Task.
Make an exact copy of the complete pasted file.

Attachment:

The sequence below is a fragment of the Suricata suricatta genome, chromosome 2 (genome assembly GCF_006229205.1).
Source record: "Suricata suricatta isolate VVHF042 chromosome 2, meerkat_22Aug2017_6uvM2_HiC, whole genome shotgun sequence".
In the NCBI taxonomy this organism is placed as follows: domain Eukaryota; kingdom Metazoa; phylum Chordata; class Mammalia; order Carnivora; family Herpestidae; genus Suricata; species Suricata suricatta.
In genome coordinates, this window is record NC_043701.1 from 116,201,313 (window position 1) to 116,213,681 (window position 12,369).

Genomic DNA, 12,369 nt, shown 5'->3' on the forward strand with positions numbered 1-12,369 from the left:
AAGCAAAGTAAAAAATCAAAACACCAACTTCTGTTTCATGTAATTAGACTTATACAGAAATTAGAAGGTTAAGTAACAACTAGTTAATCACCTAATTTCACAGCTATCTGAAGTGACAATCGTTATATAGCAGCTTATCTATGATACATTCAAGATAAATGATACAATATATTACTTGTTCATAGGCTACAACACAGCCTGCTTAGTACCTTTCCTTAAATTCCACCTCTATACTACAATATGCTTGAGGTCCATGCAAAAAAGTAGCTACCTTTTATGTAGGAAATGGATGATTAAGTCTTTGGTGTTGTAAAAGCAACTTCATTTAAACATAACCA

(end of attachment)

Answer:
The sequence below is a fragment of the Suricata suricatta genome, chromosome 2 (genome assembly GCF_006229205.1).
Source record: "Suricata suricatta isolate VVHF042 chromosome 2, meerkat_22Aug2017_6uvM2_HiC, whole genome shotgun sequence".
In the NCBI taxonomy this organism is placed as follows: domain Eukaryota; kingdom Metazoa; phylum Chordata; class Mammalia; order Carnivora; family Herpestidae; genus Suricata; species Suricata suricatta.
In genome coordinates, this window is record NC_043701.1 from 116,201,313 (window position 1) to 116,213,681 (window position 12,369).

Genomic DNA, 12,369 nt, shown 5'->3' on the forward strand with positions numbered 1-12,369 from the left:
AAGCAAAGTAAAAAATCAAAACACCAACTTCTGTTTCATGTAATTAGACTTATACAGAAATTAGAAGGTTAAGTAACAACTAGTTAATCACCTAATTTCACAGCTATCTGAAGTGACAATCGTTATATAGCAGCTTATCTATGATACATTCAAGATAAATGATACAATATATTACTTGTTCATAGGCTACAACACAGCCTGCTTAGTACCTTTCCTTAAATTCCACCTCTATACTACAATATGCTTGAGGTCCATGCAAAAAAGTAGCTACCTTTTATGTAGGAAATGGATGATTAAGTCTTTGGTGTTGTAAAAGCAACTTCATTTAAACATAACCA